"You are welcome. I’m not Jewish but I admire Jewish intelligence and intellectual achievement. In any case, I think it’s absurd for people to state that Judaism inherently encourages amoral, rapacious behavior (i.e. that all/most Jews are amoral and greedy) when you have the majority of Jews strongly and vigorously supporting the social safety net and when you have Bernie Sanders busting his ass, screaming loudly, and raising the alarm about plutocracy, kleptocracy, and extreme income and wealth inequality."

But it's not absurd to make the same claim as to Scientology based on one anecdotal experience.

LFC said...

For what it's worth, I see nothing wrong, at least on a quick reading, with the comment of Anonymous @5:25 p.m. rebutting the first Anonymous.

I don't know much of anything about Scientology but I do know a certain amount about Judaism, and I read Anonymous @5:25 p.m. as correctly rebutting a rather absurd view of Judaism that one might perhaps expect to find in certain corners of the internet, but not here.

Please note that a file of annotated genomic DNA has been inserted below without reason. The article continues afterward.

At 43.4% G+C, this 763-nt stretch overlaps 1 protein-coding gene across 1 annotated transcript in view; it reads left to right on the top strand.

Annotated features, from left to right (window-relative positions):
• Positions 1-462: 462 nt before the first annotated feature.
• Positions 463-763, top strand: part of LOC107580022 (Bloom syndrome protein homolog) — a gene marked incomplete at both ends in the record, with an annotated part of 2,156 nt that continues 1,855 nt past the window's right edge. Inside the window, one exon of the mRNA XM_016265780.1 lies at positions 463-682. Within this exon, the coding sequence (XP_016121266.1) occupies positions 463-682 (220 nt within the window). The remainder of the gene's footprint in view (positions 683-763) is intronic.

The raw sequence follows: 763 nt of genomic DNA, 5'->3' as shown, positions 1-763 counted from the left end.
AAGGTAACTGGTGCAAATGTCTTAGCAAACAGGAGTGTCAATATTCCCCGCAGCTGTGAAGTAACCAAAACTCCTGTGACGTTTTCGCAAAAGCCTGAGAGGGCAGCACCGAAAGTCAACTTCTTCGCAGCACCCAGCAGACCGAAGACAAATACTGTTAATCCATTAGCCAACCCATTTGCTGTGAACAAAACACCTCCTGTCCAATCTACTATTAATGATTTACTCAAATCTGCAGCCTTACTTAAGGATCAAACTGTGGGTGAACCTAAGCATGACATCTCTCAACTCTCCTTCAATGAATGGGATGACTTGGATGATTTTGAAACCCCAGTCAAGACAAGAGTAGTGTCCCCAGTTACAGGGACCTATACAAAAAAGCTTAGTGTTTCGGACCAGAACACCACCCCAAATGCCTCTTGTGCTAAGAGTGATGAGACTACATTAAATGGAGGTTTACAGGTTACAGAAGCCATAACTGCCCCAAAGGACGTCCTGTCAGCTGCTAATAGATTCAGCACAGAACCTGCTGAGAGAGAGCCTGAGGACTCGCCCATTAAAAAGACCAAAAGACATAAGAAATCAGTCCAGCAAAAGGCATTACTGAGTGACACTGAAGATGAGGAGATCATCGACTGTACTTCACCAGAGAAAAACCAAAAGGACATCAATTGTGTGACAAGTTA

As for the swipe against Mormonism, my sense is that that was unwarranted in this particular context (which is not to say that other aspects of Mormonism are beyond criticism by any means). But I'm reluctant to get into this discussion further so I'll leave it at that.

LFC said...

Just a brief postscript. There are different varieties of Judaism, as there are of all the major religions, but a lot of the basic emphasis in Jewish thought has to do with trying to improve or "heal" the world. One can find similar emphases in the tradition of Catholic social thought and also in certain strains of Protestantism (and Islam and other religions as well), but in Judaism it's quite central. (That doesn't mean it influences the behavior or politics of *all* Jews, but it does suggest something about the basic orientation of the religion when it comes to political and social issues. That still leaves room for inconsistencies and contradictions, of which there are probably a fair number.) This is to be distinguished from the more strictly theological and doctrinal positions, which personally I don't care much about. Well, frankly, really don't care about, period.